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Although each procedure varies, generally, surgery to replace a knee usually lasts about two hours. After the damaged bone and cartilage of the knee is removed, the orthopaedic surgeon will place the new, artificial knee in its place.
The two most common types of artificial knee prosthesis used in replacement surgeries are cemented prosthesis and uncemented prosthesis. Sometime, a combination of the two types is used to replace a knee. A knee prosthesis is made up of metal and plastic. A cemented prosthesis is attached to the bone with a type of epoxy. An uncemented prosthesis attaches to the bone with a fine mesh of holes on the surface, in order for the bone to grow into the mesh and attach naturally to the prosthesis.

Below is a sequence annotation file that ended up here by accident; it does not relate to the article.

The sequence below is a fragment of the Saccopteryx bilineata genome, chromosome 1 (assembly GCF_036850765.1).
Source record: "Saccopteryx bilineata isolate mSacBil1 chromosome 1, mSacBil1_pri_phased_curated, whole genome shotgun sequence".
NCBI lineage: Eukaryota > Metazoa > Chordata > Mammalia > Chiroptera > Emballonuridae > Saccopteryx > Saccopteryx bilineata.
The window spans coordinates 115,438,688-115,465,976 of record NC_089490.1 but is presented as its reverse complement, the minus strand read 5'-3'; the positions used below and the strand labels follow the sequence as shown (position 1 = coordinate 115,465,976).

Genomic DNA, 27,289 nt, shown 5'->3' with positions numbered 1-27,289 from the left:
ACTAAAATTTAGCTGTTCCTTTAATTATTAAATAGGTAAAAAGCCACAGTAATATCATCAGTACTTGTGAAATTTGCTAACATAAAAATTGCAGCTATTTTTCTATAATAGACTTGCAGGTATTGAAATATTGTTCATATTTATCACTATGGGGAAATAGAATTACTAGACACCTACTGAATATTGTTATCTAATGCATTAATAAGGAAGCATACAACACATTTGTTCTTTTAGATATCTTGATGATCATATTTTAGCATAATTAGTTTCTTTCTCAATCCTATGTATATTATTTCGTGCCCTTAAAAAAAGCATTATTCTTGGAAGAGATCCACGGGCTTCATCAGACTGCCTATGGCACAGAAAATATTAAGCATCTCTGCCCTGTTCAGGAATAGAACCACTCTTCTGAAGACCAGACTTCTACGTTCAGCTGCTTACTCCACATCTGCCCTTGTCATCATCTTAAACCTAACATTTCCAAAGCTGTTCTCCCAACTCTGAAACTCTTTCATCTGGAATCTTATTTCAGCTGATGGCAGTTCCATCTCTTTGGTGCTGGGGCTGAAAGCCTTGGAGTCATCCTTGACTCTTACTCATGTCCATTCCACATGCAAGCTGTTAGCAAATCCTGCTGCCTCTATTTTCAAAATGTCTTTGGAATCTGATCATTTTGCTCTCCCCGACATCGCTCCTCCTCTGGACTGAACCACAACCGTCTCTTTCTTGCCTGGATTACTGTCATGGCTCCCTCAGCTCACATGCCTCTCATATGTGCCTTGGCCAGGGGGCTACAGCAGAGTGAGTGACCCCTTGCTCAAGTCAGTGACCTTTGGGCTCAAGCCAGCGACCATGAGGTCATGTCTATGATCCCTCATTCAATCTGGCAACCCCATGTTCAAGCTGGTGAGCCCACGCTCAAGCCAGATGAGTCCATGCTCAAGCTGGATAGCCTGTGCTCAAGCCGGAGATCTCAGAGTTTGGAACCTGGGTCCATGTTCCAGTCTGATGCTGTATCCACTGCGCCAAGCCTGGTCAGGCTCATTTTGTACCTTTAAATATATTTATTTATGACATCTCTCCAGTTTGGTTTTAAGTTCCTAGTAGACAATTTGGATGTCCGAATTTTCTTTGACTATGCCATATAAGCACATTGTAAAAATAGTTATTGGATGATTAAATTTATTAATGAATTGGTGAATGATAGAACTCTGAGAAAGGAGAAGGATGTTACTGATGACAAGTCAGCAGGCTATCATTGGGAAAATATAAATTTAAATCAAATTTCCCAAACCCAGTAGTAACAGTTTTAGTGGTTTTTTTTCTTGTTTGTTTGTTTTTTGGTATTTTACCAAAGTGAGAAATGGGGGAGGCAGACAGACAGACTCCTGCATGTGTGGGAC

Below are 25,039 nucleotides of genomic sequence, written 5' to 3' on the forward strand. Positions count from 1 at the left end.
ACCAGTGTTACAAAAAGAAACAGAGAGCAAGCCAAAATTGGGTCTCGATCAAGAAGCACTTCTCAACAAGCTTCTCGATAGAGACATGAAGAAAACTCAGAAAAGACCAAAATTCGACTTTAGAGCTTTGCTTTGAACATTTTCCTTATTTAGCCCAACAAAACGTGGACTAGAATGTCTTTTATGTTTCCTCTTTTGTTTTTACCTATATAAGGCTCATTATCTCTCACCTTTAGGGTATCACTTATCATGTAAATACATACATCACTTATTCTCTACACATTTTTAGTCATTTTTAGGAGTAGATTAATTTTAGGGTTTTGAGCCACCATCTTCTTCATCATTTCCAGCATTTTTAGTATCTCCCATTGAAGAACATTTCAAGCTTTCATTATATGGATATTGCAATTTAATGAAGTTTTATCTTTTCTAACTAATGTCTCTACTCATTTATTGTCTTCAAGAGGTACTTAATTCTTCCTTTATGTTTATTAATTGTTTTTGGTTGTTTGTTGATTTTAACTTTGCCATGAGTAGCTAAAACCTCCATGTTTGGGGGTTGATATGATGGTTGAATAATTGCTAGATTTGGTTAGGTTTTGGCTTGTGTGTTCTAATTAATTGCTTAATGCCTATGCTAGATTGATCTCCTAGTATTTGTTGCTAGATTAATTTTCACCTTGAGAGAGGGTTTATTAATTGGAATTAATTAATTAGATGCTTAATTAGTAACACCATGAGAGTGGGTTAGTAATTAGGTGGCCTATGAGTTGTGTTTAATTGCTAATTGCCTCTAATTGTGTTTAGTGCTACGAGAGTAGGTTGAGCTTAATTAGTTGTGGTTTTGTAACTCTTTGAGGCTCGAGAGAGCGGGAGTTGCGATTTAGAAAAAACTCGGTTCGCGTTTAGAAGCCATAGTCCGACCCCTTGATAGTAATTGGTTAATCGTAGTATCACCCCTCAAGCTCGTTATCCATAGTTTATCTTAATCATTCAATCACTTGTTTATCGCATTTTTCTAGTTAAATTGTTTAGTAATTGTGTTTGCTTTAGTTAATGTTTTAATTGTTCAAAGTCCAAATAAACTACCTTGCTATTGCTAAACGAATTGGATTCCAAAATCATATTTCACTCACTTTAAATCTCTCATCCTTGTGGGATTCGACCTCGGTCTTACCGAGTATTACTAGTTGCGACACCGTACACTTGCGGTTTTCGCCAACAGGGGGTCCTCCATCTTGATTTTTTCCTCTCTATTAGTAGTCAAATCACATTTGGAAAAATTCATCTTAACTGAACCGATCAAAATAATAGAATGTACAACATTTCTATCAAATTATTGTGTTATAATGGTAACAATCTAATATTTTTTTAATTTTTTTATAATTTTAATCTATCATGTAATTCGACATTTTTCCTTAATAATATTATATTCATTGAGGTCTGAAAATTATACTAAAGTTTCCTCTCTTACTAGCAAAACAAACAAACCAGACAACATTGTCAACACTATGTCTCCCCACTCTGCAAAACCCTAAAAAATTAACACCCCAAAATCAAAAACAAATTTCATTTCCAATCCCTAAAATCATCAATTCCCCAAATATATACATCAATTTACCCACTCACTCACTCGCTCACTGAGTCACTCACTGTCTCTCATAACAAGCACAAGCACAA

The prosthesis (artificial knee) is comprised of the following three components:
Tibial component (to replace the top of the tibia, or shin bone)
Femoral component (to replace the two femoral [thighbone] condyles and the patella groove)
Patellar component (to replace the bottom surface of the kneecap that rubs against the thighbone)
While undergoing surgery, the patient may be under general anesthesia or awake with spinal or epidural anesthesia.